The Goddard Institute of Space Studies at the National Aeronautics and Space Administration has now released its analysis of world temperatures for the first seven months of this year showing that the global average July 2010 temperature was 0.55°C warmer than climatology (the long-run average) in the GISS analysis, which puts 2010 in practically a three-way tie for third warmest July. July 1998 was the warmest in the GISS analysis, at 0.68°C.
The July 2010 global map of surface temperature anomalies (figure 1), relative to the average July in the 1951-1980 period, was more than 5°C (about 10°F) warmer than climatology in the eastern European region including Moscow. There was an area in eastern Asia that was similarly unusually hot. The eastern part of the United States was unusually warm, although not to the degree of the hot spots in Eurasia. There were also substantial areas cooler than climatology, including a region in central Asia and the southern part of South America. The emerging La Nina is now moderately strong, as evidenced by the region cooler than climatology along the equator in the eastern and central Pacific Ocean.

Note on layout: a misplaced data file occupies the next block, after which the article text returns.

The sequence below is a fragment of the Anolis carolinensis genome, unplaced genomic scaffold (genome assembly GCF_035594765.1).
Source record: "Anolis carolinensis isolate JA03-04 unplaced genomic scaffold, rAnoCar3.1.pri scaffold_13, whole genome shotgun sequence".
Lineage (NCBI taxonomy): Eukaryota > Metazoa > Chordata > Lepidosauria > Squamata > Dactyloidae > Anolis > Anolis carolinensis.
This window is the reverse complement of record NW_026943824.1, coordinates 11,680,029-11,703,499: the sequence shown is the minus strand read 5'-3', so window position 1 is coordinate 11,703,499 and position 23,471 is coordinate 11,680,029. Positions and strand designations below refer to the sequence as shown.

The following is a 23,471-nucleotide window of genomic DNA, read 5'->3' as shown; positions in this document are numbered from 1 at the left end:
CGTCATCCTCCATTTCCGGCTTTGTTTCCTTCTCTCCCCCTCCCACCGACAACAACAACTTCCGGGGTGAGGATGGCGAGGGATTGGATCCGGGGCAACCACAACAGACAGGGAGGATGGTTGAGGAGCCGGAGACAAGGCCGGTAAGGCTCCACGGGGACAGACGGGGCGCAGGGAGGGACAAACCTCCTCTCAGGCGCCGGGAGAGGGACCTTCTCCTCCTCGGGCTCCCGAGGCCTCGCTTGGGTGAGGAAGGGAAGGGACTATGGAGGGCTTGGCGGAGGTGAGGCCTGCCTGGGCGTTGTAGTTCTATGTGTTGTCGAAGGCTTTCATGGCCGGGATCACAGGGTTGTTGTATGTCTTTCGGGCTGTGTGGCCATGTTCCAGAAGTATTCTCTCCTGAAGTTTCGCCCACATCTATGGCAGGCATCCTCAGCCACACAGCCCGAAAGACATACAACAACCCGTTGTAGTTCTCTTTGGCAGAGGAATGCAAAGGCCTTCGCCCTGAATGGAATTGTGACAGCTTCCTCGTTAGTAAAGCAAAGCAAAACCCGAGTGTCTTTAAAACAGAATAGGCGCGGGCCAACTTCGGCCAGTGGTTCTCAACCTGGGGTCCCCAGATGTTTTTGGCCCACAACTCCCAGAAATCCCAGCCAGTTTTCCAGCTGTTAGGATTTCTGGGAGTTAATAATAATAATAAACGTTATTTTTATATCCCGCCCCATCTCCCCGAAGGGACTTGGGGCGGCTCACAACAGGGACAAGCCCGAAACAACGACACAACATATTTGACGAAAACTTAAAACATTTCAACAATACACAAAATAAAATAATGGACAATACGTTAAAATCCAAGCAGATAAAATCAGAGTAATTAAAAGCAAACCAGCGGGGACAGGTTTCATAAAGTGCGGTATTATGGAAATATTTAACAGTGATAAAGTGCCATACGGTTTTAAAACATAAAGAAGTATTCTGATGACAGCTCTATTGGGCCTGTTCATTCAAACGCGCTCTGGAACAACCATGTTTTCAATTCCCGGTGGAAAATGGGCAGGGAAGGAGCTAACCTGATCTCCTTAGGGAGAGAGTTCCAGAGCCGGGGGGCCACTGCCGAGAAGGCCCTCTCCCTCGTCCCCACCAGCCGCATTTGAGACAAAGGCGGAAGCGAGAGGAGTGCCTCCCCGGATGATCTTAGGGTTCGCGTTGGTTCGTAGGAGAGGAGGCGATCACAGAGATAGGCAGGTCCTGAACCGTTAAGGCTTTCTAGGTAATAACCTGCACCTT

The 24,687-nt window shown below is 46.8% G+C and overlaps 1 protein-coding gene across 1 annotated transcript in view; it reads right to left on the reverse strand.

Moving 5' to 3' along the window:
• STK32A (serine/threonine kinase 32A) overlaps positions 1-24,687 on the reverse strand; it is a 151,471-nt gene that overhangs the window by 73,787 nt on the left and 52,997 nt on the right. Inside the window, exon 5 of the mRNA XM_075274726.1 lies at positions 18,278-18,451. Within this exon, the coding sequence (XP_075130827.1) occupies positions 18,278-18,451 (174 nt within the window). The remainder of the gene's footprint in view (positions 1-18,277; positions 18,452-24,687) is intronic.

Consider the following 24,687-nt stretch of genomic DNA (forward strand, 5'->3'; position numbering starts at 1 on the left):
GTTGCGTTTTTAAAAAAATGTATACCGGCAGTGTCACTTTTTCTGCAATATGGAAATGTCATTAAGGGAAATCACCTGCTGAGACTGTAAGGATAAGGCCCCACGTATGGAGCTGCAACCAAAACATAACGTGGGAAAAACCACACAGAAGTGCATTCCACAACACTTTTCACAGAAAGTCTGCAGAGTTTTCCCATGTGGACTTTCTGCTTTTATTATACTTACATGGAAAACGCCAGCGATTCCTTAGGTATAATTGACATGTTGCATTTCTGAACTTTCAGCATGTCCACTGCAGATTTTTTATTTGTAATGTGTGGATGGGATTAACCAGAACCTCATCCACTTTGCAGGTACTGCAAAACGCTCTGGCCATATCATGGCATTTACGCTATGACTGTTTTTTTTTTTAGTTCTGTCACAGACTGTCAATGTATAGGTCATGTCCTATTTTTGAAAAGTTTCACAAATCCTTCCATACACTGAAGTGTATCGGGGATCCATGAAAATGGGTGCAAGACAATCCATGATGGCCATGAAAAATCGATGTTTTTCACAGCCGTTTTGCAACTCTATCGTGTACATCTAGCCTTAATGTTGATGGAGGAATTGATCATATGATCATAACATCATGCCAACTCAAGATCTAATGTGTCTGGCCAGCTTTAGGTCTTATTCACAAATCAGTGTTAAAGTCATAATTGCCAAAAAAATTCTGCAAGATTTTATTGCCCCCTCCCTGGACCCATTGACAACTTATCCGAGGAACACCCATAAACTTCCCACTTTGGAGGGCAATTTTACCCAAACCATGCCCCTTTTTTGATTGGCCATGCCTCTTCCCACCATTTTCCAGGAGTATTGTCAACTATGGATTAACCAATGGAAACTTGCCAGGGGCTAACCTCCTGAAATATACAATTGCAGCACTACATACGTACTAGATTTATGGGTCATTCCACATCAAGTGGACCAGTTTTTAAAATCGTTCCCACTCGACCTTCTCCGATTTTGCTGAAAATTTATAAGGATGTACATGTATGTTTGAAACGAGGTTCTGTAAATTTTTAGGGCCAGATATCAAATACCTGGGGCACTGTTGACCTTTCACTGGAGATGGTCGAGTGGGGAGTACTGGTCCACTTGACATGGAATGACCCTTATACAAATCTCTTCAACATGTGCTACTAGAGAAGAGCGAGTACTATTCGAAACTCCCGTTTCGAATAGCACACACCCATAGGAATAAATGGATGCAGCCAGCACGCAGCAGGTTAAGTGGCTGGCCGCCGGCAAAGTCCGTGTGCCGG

The 12-month running mean of global temperature (figure 2) achieved a record high level during the past few months. Because the current La Nina will continue at least several months, and likely strengthen somewhat, the 12-month running mean temperature is expected to decline during the second half of 2010.
The GISS analysis poses the question of whether calendar year 2010 be the warmest in the period of instrumental data?
Figure 3 shows that through the first seven months 2010 is warmer than prior warm years. The difference of +0.08°C compared with 2005, the prior warmest year, is large enough that 2010 is likely, but not certain, to be the warmest year in the GISS record. However, because of the cooling effect of La Nina in the remainder of the year, there is a strong possibility that the 2005 and 2010 global temperatures will be sufficiently close that they will be practically indistinguishable.
The Intrade prediction market where people put a price on such matters has the probability of 2010 being warmer than prior years at about a 90% probability.